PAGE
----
A short film about RTI is being shown in theatres across India, before the main movie. The author finds out why.
An animation professional in Mumbai has earned the right to inspire by being, simply, an inspiring citizen. Since 2009, Dhvani Desai has filed 100 Right To Information requests both for herself and to solve the problems of friends, family and strangers. If the name sounds familiar, it may be because it appears in the credits of Chakravyuh, the Films Division clip to be shown across the country in all theatres before the main feature film from this month. Chakravyuh was first shown at a public meeting in Mumbai on October 12 this year, the eighth anniversary of the RTI Act.
“Seeking information through the RTI Act is very simple and straightforward,” says Dhvani, an award-winning designer who runs her own animation company. “Delay in getting one’s ration card, gas connection, pension etc. can be solved fairly easily through the RTI route. But there is not enough awareness and that is why I decided to use animation to make a film.” Her earlier film Manpasand was shown at various film festivals.
Chakravyuh showcases four stories from different parts of the country. Householder Braganza dies in Goa, and his wife runs from pillar to post trying to get a job. Mohammad in Uttar Pradesh lives in a well-lit street, but is unable to get an electricity connection for his house. Pillai in Kerala is unable to get the garbage cleared in his neighbourhood despite endless appeals to the civic authorities. A farmer in West Bengal fights all his life for a piece of land.
The film suggests that if only these people had the right information, they would not get caught in a vicious circle of non-governance, corruption and official indifference.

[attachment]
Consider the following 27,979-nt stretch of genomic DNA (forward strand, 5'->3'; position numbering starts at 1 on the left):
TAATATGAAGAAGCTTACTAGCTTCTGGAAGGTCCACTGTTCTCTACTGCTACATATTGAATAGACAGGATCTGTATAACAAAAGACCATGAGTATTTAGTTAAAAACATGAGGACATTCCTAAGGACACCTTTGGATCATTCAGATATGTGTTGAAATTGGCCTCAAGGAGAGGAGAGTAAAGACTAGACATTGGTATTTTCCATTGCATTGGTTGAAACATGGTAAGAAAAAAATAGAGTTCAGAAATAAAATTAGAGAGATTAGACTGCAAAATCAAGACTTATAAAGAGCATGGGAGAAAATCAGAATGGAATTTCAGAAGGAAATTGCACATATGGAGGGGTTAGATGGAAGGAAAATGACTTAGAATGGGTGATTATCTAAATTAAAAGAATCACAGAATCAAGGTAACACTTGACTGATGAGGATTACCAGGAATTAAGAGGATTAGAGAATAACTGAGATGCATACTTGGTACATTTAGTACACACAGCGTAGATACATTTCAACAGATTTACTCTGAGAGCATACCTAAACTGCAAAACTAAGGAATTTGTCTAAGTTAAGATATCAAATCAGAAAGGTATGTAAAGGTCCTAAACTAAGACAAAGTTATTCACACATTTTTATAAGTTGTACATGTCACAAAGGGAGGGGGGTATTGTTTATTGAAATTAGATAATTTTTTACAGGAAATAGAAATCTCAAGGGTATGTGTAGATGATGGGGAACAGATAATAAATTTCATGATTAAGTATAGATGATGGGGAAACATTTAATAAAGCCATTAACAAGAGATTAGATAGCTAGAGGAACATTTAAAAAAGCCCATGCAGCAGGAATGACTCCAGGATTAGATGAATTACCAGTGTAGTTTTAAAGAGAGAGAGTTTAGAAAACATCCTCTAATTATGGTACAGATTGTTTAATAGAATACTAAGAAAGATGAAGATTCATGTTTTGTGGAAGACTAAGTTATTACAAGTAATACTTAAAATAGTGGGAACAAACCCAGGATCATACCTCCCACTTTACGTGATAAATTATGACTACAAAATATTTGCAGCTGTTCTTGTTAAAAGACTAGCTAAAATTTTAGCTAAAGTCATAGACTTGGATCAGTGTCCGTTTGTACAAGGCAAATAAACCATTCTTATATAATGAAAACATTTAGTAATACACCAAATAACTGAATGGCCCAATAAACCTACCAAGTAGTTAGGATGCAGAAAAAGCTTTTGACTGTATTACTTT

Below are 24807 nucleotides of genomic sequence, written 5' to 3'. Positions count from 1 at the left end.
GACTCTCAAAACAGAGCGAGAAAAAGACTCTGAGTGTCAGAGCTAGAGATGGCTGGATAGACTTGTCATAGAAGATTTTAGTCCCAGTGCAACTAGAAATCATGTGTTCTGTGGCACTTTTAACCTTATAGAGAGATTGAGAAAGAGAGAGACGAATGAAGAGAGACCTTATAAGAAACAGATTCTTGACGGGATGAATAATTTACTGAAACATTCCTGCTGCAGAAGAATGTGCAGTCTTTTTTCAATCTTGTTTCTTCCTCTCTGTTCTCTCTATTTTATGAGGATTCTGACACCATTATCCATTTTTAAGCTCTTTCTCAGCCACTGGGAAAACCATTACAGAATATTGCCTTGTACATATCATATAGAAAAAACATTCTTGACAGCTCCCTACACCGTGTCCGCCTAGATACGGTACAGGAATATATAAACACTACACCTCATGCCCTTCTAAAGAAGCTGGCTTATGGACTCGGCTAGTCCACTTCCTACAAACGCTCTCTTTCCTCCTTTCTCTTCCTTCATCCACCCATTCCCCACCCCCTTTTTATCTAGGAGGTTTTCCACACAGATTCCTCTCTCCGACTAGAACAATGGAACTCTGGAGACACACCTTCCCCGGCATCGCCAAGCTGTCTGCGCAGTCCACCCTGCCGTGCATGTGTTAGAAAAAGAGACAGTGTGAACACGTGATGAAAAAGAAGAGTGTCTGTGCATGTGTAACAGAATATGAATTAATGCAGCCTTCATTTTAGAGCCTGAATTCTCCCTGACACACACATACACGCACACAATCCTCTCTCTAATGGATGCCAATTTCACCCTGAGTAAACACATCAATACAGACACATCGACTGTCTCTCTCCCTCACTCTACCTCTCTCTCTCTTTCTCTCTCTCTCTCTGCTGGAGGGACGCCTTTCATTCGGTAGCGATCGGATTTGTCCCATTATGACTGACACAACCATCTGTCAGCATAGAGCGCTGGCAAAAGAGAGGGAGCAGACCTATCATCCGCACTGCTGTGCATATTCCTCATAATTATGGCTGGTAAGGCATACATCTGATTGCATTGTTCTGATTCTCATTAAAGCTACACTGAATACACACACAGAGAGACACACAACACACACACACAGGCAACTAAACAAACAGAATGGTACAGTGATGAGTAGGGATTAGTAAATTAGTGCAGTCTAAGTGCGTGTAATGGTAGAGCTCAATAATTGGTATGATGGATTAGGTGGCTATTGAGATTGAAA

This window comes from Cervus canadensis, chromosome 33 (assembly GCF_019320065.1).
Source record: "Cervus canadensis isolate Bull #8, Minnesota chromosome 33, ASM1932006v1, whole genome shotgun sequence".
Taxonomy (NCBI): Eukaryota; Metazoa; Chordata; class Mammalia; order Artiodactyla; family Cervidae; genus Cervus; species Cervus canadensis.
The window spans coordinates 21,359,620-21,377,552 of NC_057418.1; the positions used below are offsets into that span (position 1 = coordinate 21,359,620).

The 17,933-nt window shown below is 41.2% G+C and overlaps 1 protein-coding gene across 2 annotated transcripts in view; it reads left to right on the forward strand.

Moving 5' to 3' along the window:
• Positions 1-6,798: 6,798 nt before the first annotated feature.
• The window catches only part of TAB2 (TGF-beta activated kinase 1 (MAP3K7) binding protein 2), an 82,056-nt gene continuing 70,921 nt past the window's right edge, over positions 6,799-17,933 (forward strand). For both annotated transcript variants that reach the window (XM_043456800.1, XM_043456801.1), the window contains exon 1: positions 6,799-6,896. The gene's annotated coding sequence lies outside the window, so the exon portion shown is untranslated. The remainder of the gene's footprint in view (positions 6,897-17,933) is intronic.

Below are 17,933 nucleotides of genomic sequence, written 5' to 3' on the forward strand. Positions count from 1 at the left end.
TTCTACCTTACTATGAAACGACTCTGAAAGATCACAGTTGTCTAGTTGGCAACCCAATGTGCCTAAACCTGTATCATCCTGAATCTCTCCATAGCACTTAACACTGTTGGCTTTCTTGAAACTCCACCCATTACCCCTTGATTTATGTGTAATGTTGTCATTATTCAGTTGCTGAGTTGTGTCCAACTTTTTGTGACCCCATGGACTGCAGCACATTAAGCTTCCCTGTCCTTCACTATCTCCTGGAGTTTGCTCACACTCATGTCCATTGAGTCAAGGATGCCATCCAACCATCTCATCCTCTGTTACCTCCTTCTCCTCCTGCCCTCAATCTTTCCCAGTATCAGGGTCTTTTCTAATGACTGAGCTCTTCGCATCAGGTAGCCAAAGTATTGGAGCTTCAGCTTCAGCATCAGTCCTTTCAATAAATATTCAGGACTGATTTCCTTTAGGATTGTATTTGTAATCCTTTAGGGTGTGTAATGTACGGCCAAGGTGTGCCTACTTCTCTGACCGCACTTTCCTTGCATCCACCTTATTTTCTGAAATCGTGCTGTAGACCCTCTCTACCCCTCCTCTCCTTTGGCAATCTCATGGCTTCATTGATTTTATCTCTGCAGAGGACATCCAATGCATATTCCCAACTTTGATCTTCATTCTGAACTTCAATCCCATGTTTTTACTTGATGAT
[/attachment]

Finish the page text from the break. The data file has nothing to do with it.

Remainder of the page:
The Right to Information Act 2005, which mandates timely response to citizen requests for government information, was the first law in independent India that made a government officer accountable for non-performance. This law, called “Freedom of Information” across the world, was first introduced in Sweden in 1766.
“Contrary to what many people perceive, RTI is not something one uses to punish a government servant. It is a simple device that helps bring a problem to the notice of the government’s person in charge of solving it,” points out Dhvani when asked if she is not scared for having used the RTI Act so often. “When you ask for information under this Act, the officer has to send a reply by post to your home within 30 days in normal cases and within 48 hours if it is a matter of life and death. This information makes the officer do his duty immediately. If officials do not comply, they can be fined up to Rs.25,000. ”
Dhvani’s first RTI was filed when she found that her mother had malaria and that the local authorities were not clearing garbage in their area. Since then, garbage has not been a problem. “The positive results of RTI made me feel so empowered that I wanted others to feel the same way,” says Dhvani. A citizen only needs to get a Rs.10 court fee stamp or a Rs.10 postal order to file an RTI application.
Wouldn’t the film have been more useful if it had shown how and where to file an RTI request? “The idea of making the film was to spread awareness. In three minutes, I wanted to show as many common problems that people faced as possible. Once there is awareness, the route becomes very clear.”
The film uses paper collage as a base for a reason. The idea is to show how we are surrounded by information, yet most citizens either do not see the information or forget to use it. “If we focus on right information, then problems get solved easily,” says Dhvani, whose most recent RTI appeal helped a senior citizen get his ration card.
Using a poem composed by Sanskar Desai, Dhvani’s filmmaker brother, Chakravyuh aims to empower the common citizen. Now playing, most probably, at a theatre near you.